Wilderness sits at the back of my mind. Before dawn I’m at the kitchen table, sending out the emails that make me think I’m on track. What is the track? If I get to a spot on a trail where I can’t see the path and can’t find the next blaze, I go back to the last marking I saw and look until I find the next. That keeps me oriented, but does it keep me going where I should?
Are there “shoulds” in life? There are intentions and desires and choices, but each decision of what to do next, who to call, how long to sit at my desk, which load of laundry to start, what color paper to use as I fold a series of four-pointed stars, which wool sweater to wear to stay warm in the cold house, comes from too many associations to sort through.
None of this has to happen. The laundry gets done because I want clean clothes not because I should do it. Or maybe I’m fooling myself. Maybe my choices are so laden with expectations of what is right and what needs to be done that I can’t feel the “shoulds” under the doing.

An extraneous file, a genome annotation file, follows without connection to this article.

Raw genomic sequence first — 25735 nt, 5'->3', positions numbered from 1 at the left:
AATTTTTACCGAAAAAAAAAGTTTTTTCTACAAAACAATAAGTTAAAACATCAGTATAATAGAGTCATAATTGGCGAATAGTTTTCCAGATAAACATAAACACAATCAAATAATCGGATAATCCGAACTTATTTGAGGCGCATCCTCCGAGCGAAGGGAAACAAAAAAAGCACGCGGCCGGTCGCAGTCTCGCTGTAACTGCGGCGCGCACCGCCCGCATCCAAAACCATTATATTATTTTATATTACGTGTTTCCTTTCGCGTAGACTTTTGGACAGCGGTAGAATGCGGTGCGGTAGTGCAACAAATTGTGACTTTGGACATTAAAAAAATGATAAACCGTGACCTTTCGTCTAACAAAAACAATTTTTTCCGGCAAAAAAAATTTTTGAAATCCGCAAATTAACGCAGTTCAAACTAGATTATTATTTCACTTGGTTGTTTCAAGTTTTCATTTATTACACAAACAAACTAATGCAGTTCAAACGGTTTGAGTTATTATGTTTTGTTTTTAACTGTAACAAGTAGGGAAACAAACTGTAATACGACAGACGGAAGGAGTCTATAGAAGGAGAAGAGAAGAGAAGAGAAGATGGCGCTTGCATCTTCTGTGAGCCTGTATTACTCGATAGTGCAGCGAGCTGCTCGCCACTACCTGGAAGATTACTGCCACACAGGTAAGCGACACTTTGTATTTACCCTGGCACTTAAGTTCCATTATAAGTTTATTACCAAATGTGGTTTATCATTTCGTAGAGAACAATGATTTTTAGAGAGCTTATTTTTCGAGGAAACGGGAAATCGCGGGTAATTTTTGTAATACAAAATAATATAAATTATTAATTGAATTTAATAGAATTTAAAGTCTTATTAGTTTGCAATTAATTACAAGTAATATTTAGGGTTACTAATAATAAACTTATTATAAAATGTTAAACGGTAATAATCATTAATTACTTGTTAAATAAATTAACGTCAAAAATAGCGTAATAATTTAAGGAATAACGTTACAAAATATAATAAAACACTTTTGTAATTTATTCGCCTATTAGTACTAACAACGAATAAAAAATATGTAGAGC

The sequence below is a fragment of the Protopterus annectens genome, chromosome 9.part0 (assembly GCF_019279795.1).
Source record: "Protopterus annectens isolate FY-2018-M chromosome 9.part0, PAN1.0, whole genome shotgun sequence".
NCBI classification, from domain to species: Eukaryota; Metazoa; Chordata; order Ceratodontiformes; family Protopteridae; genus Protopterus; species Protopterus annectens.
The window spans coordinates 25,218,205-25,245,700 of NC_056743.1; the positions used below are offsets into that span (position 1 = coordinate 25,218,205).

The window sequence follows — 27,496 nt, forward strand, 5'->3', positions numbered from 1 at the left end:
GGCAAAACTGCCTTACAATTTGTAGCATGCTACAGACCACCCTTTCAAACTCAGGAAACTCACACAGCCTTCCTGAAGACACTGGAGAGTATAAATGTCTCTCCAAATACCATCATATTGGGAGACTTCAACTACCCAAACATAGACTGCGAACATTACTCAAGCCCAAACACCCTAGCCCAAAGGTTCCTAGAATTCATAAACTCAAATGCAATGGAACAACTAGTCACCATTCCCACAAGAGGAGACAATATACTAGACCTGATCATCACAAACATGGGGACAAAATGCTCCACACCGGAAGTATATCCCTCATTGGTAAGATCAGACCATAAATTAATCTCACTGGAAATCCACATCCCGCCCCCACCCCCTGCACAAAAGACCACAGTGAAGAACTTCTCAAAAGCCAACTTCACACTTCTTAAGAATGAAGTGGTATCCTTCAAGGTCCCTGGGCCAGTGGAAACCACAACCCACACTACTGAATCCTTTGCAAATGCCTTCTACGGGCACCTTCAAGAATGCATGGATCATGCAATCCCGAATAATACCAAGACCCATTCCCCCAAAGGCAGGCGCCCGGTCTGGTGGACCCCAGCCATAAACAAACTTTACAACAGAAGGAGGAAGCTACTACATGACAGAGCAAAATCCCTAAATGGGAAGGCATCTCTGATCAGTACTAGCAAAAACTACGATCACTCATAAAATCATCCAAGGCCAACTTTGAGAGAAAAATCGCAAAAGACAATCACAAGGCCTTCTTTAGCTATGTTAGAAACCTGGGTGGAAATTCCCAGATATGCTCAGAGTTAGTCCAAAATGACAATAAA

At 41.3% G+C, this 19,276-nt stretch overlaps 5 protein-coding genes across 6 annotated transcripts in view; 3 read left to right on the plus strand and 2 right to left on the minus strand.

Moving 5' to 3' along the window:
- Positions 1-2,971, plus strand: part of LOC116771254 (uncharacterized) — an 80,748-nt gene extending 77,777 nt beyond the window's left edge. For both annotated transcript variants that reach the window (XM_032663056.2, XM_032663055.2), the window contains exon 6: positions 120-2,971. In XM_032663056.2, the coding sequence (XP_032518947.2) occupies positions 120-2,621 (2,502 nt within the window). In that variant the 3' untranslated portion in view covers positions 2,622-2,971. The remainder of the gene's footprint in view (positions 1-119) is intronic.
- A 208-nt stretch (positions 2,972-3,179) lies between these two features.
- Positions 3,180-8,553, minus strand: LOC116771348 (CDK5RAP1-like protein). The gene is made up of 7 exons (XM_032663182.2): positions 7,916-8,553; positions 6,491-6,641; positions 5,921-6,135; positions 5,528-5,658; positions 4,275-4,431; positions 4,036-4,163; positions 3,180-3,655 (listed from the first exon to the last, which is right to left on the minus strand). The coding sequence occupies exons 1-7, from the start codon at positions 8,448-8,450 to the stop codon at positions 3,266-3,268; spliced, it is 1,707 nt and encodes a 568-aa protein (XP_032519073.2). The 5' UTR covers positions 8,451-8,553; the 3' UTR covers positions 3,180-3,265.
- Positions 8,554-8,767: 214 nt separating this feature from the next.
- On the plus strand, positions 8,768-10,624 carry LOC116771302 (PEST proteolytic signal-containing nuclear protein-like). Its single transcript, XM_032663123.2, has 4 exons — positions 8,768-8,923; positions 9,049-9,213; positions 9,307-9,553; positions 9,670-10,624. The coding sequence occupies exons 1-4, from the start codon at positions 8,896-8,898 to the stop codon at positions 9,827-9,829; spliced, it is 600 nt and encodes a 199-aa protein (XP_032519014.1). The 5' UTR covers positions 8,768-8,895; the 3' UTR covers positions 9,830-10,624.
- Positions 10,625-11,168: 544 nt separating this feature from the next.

I want to get to the wilderness. There are poems there and a new desk in my study for colored paper and collected images, another draft of my memoir that I’ve dared to pare down to the rawest memories, origami sailboats that float at the end of invisible thread, stories I didn’t know I could tell, a walk on another continent, dreams of Eric, a baby resting her head on my chest as she sucks her thumb and reaches the other hand up to my neck, scratching with her tiny fingers, feeling for hair, for an earring, for skin.